Players should be encouraged to play game-realistic, firm passes, and use the cones as prompts rather than strict places for them to stand in. All players should really be on the move before receiving the pass, as they would in a game situation.
Following on from this pass pattern, we will look to get the players into a contested situation where they can have the freedom to explore line-breaking passes. In this example, a goal is at either end, but a coach could place more goals at either end if they want to increase success. These goals should be placed five yards away from the end lines to ensure defenders can’t simply stand in front of the goals and block them.
This practice has an overload in the defensive third for the in-possession team, an even pairing in the central third, and an underload in the attacking third. Thus this allows the possession team time to combine and build play in their defensive third, waiting for the right opportunity to play forward. Without overloads in the central third and final third, they, of course, need to recognise they must play quicker. Incentives for line breaking passes can be put in. For example, should a player in the defensive third play straight into the final third with a pass and the team score, this can be worth double.
We are initially looking for the midfielders to recognise the opportunity to use the previous pass pattern. Can they give an angle, drawing their marker out wide?
They can play a simple one-two pass and lay the ball back, or even better they may look for the third-man pass, providing the space for their team to play through the space in the midfield that they have created.
As soon as this pass occurs, we want to ensure there is attacking support around the ball. The other attacker in the final third might look to drop short, but also might run in behind, depending on the location of their partner, whilst the other midfielder should absolutely look to support this pass by offering a short pass option just south of the receiving forward.
However, the midfielders may look to explore their movement and may recognise that there are times when they don’t even need to touch the ball, but their movement into a different space can be enough to create the room for a line-breaking pass.
We can see this pattern occurring in the following image, again with players immediately supporting the pass. As a coach, we should be looking for this to occur naturally where possible, before then highlighting this to the group, showing them their success through this approach as well.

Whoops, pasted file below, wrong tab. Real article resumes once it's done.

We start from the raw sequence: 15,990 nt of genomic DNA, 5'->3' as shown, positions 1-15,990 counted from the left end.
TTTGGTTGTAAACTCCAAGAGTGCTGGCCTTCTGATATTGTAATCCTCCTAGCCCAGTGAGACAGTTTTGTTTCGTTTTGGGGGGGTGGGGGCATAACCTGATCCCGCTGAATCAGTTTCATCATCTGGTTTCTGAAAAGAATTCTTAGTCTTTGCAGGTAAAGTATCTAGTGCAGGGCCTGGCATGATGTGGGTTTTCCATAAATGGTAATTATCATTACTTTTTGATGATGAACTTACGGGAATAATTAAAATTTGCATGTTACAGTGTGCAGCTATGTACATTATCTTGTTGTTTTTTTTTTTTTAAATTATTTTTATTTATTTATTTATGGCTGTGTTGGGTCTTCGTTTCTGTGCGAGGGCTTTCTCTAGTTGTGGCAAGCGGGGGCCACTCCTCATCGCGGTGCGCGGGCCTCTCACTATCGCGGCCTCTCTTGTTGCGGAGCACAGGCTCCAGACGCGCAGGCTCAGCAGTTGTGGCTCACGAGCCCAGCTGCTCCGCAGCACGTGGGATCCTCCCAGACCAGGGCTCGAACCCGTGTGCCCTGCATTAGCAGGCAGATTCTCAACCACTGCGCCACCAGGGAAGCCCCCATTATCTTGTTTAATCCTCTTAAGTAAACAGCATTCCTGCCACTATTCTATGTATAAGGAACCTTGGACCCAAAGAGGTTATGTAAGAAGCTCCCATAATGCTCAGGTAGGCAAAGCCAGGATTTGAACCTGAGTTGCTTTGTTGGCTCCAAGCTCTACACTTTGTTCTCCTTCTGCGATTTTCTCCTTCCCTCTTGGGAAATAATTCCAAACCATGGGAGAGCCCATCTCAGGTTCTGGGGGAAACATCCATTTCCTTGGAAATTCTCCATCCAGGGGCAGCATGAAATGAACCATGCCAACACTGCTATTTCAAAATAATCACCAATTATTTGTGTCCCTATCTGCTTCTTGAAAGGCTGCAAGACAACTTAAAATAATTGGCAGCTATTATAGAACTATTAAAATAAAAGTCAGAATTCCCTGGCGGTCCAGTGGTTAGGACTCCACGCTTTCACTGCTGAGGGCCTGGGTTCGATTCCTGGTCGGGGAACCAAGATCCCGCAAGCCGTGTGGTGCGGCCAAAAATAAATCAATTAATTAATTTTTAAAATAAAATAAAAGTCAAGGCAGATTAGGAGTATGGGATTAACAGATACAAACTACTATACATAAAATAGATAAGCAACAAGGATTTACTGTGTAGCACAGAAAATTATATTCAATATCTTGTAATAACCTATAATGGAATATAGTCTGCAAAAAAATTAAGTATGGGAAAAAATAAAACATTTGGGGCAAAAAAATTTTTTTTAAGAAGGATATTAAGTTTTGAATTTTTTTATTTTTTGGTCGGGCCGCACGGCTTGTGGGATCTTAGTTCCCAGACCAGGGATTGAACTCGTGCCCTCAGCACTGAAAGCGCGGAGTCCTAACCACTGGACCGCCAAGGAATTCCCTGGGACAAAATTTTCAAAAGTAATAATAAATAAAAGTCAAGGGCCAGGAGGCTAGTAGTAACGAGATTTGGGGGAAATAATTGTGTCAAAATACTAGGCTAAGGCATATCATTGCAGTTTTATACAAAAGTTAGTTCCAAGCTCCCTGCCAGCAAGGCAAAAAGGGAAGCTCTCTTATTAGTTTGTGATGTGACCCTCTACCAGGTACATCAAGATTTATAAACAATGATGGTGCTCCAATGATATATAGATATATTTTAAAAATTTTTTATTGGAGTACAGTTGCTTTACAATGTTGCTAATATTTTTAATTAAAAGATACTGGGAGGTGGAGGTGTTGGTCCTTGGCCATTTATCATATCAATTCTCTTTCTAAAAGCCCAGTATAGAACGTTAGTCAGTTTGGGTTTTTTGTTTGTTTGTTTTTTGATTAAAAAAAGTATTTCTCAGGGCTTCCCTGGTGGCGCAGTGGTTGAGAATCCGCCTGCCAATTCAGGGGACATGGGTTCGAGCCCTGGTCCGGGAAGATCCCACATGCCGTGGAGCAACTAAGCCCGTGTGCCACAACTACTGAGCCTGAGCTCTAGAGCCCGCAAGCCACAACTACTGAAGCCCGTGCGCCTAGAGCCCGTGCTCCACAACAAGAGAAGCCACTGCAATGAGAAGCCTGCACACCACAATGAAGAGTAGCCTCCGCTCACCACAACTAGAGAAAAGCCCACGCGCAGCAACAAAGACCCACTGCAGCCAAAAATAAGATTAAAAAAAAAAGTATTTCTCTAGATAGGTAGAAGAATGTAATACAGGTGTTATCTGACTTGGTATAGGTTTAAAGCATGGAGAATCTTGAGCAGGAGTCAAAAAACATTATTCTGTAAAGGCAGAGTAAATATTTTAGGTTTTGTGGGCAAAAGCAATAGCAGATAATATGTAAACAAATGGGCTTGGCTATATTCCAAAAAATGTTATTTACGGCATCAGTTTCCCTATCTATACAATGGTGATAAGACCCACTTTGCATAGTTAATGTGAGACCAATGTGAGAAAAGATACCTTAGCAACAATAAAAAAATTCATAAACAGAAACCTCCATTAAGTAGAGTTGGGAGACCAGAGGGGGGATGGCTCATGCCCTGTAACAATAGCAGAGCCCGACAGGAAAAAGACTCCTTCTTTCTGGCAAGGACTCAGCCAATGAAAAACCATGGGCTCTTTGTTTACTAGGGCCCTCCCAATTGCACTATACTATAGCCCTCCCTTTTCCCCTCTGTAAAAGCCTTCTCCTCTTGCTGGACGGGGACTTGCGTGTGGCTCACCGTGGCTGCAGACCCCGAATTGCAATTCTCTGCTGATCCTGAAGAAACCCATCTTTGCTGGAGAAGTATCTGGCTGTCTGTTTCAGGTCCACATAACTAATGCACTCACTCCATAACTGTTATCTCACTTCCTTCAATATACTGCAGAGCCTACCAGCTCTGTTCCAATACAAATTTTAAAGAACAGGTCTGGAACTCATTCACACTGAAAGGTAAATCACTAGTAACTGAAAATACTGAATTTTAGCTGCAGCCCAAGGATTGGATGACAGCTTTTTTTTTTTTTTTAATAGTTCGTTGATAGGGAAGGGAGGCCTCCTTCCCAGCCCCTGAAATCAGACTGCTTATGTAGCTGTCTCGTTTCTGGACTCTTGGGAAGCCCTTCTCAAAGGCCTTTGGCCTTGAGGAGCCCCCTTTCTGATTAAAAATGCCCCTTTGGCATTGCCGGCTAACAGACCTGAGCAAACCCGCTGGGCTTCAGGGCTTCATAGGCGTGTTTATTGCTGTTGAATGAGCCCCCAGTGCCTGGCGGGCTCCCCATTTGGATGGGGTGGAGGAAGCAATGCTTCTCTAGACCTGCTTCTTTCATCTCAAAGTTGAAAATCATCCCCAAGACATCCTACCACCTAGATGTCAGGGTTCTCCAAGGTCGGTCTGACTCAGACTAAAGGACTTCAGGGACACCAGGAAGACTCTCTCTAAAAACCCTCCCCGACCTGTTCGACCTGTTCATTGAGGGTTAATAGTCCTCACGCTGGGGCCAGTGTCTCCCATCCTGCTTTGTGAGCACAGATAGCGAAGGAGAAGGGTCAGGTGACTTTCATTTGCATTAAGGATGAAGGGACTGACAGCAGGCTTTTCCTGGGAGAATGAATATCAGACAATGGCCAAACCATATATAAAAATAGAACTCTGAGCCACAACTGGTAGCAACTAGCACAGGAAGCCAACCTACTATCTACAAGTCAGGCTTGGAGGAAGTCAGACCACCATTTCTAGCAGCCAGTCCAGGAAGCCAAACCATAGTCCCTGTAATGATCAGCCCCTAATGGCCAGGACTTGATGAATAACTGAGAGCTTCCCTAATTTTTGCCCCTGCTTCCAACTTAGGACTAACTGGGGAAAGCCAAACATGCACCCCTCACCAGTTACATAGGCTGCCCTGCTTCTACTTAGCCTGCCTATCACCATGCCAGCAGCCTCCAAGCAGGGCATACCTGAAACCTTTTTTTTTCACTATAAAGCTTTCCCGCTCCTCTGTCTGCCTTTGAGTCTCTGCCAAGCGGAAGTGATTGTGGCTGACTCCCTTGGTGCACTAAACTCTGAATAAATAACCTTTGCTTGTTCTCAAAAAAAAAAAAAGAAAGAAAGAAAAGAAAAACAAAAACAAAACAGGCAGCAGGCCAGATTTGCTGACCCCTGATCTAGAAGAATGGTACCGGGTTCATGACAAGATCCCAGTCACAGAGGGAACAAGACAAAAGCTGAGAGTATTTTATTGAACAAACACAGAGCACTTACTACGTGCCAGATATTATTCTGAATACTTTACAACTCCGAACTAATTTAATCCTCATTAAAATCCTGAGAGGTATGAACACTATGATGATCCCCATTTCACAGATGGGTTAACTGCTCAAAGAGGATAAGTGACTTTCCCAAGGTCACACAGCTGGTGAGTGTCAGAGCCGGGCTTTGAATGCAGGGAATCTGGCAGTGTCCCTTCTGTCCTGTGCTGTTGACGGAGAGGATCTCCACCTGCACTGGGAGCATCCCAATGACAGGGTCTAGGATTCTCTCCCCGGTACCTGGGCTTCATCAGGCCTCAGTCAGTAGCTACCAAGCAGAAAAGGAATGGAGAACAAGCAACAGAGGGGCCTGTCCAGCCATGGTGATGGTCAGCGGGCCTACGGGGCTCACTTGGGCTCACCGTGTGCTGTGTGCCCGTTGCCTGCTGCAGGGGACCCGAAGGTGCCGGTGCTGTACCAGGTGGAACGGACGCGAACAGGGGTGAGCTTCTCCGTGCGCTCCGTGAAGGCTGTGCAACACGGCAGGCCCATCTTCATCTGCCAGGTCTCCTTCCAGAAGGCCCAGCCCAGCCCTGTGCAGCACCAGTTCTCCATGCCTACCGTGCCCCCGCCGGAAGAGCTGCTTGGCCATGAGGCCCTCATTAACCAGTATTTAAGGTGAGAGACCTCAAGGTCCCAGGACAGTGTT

Of course, the game runs both ways, with the blues attacking the other end once in possession themselves. Again, the thirds can be used more as guidelines for team shape, but without offsides, teams should naturally keep this 3-2-2 shape.
Finally, we can look to move this set of practices into a situation that is the most game-realistic of the three. This practice can still be done with the 8v8 but now with a GK on either side. However, it can easily be adjusted should the number of players at the session be different.
This practice is played on a half-pitch and with either wing cut off, to promote the players looking to play inside and through the centre of the pitch where possible.
Similar to the previous practice there is an overload in a team’s defensive third, then there is an even match in the central third, and an underload in the final third.
This practice can be end to end, or there could be a focus team, in which case (if it were the red), the blue team could have a time limit in which to score once in possession e.g 10 seconds.
The picture of this practice shows that the thirds aren’t evenly divided with the final third much bigger than the other two — and with the central third, the smallest.
Having the final third bigger gives more space to pick out through passes in behind, and the edge of the 18 yard-box can be an offside line, forcing the blue defenders to keep height.